However, across the continent job creation did not rise in lockstep with growth, lagging by 1.4%.  Woman and young people, aged 15-25, are those who have been most affected by the slow growth in employment.

To generate jobs for the 12 million young people entering its workforce each year, Africa must take a fast-track to industrialization, the ADB said. But key obstacles in infrastructure remain, including energy, water and transport, as well as health, education, security and administrative capacity.

“The continent’s infrastructure needs amount to $130-170bn a year, with a financing gap in the range of $68-$108bn,” the report said.

Tax reform is also essential, the ADB said. Tax collection is improving in Africa – it hauled in around $500bn last year, a figure that compares with $50bn in foreign aid, $60bn in remittances and $60bn in foreign direct investment. Despite this progress, tax revenue is still below the threshold of 25% of gross domestic product (GDP) deemed necessary to scale up infrastructure spending.

[AFP]

Weather disasters cost U.S. record $306 billion in 2017

2017 was the third-warmest year on record, and weather and climate-related disasters cost the United States a record $306 billion in  the U.S. National Oceanic and Atmospheric Administration said on Monday.

The agency said western wildfires and hurricanes Harvey, Maria and Irma contributed to making 2017 the costliest year on record. The previous record was $215 billion in 2005, when hurricanes Katrina, Wilma and Rita slammed the U.S. Gulf Coast.

Meanwhile, the average annual temperature for the contiguous United States was 54.6 degrees Fahrenheit (12.6 degrees Celsius) in 2017, 2.6 degrees Fahrenheit above the 20th-century average and the third-warmest since recordkeeping began in 1895, following 2012 and 2016, the agency said.

Scientists have long concluded that carbon dioxide and other emissions from fossil fuels and industry are driving climate change, leading to floods, droughts and more-frequent powerful storms.

The federal agency’s report underscores the economic risks of such disasters even as President Donald Trump’s administration casts doubts on their causes and has started withdrawing the United States from a global pact to combat climate change.

[Reuters]

Collective action to amplify impact of Community Health Workers

Community health workers are not new. Since at least the 1950s, the potential of community health workers has been evident, with different models flourishing in different contexts—from “barefoot doctors” of the Chinese Cultural Revolution, to the Last Mile Health-trained frontline health workers who work in remote villages of Liberia today.

With the African Union calling for 2 million more CHW employed by 2020 to close Africa’s healthcare gap, now is the time to take a close look at what works in the field. Twenty-three countries have adopted principles for institutionalizing community health, and CHWs are highlighted as a key strategy by the World Health Organization. A collective process of reflection has resulted in a set of 8 “design principles that drive programmatic quality:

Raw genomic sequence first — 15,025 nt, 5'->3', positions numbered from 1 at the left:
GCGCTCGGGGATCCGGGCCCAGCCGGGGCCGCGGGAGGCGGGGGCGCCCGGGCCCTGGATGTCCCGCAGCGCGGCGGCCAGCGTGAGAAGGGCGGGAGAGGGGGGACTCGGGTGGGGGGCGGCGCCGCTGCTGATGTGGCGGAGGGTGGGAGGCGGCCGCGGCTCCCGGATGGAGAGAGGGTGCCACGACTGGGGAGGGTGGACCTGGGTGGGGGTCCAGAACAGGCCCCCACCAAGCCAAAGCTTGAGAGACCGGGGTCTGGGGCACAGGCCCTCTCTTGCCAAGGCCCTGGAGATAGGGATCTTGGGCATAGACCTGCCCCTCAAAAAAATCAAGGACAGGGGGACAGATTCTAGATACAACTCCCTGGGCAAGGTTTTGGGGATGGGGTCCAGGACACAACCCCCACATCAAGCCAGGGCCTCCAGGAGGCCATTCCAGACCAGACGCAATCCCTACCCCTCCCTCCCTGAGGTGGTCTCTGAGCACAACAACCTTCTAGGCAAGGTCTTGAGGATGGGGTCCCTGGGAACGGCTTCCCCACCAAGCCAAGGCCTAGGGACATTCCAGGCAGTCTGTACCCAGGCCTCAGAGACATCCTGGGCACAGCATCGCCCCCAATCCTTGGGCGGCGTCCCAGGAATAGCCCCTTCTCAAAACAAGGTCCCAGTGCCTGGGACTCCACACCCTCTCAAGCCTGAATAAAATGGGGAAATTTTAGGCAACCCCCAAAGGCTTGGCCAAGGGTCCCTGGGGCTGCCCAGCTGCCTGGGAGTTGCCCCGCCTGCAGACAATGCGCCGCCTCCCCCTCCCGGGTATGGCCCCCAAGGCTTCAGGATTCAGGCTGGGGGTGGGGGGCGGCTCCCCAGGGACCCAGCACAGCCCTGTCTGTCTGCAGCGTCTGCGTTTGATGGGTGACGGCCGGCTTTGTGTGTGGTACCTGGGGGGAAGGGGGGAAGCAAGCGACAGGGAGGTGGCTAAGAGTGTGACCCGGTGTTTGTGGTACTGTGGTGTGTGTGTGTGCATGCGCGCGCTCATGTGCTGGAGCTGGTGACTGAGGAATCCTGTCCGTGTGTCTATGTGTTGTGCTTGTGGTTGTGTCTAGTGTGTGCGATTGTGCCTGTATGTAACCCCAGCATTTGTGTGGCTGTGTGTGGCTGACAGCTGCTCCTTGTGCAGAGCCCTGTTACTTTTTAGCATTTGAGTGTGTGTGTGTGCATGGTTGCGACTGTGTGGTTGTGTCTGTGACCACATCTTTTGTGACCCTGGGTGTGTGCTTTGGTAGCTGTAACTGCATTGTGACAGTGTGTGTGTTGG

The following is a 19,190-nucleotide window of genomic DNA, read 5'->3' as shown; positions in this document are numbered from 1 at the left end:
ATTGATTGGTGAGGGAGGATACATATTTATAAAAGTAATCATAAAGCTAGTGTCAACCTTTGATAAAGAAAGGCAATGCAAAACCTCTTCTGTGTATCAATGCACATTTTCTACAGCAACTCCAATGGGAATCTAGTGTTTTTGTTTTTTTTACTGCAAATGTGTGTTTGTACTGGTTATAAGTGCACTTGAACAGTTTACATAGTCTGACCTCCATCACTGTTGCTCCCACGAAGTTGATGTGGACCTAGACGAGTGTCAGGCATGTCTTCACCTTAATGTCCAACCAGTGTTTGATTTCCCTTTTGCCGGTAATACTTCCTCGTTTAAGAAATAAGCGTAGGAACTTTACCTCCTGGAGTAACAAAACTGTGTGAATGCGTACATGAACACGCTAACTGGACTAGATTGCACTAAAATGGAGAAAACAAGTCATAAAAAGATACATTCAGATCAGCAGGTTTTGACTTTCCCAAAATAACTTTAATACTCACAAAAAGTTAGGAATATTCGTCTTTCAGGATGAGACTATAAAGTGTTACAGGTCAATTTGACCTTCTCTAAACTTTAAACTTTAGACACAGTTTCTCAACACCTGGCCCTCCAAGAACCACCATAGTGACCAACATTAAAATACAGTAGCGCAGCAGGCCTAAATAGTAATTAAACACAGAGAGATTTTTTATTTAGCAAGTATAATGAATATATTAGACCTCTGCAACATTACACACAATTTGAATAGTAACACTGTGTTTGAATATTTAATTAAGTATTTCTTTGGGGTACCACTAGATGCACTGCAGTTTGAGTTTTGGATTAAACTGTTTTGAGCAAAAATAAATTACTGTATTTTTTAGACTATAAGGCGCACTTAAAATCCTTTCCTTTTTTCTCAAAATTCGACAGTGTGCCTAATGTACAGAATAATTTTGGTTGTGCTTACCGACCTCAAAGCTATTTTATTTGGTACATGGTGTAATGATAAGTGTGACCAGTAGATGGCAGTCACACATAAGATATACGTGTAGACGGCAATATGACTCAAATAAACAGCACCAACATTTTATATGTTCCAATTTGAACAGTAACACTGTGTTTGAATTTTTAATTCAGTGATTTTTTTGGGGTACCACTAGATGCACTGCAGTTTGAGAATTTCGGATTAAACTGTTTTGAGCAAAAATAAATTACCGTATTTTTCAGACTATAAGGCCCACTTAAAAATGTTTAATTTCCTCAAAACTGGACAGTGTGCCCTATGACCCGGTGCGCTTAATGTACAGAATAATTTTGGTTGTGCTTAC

• Accredited: CHWs must prove their competency before carrying out their work.
  • Accessible: point of care user fees should be avoided when possible.
  • Proactive: For active disease surveillance, CHWs go door-to-door looking for sick patients and providing training on how to identify danger signs and quickly contact a CHW.
  • Continuously Trained: Continuing medical education is not only available to but required of CHWs.
  • Paid: CHWs are compensated competitively.
  • Part of a Strong Health System: CHW deployment is accompanied by investments to increase the capacity, accessibility, and quality of the primary care facilities.
  • Part of Data Feedback Loops: CHWs report all data to public-sector monitoring and evaluation systems which improves programs and CHW performance.

[Skoll Foundation]

Trump slams Pakistan in first tweet of 2018

President Trump issued his first tweet of 2018 insulting Pakistan and building on his threat to cut off foreign military financing that is one piece of the massive assistance package that the US gives the country each year.

“The United States has foolishly given Pakistan more than 33 billion dollars in aid over the last 15 years, and they have given us nothing but lies & deceit, thinking of our leaders as fools,” trump tweeted Monday morning. “They give safe haven to the terrorists we hunt in Afghanistan, with little help. No more!” he added.

When it comes to Pakistan, it is true that US counter-terrorism objectives and a desire for stability in South Asia have largely tended to outweigh longstanding concerns over terrorist activity nurtured and supported within Pakistan’s borders. Despite specific periods of cooperation – and even hope that Pakistani leadership may have decided to shift gears and take strategic steps to address the problem, the US relationship with Pakistan has been deeply pockmarked by times of estrangement resulting from Pakistan’s unwillingness to root out its own bad actors.

The Trump administration has pursued a policy of using US foreign assistance dollars to bully countries to fall in line with the United States. In December, President Trump and Ambassador Nikki Haley threatened to cut off aid to countries that voted against the United States at the UN General Assembly.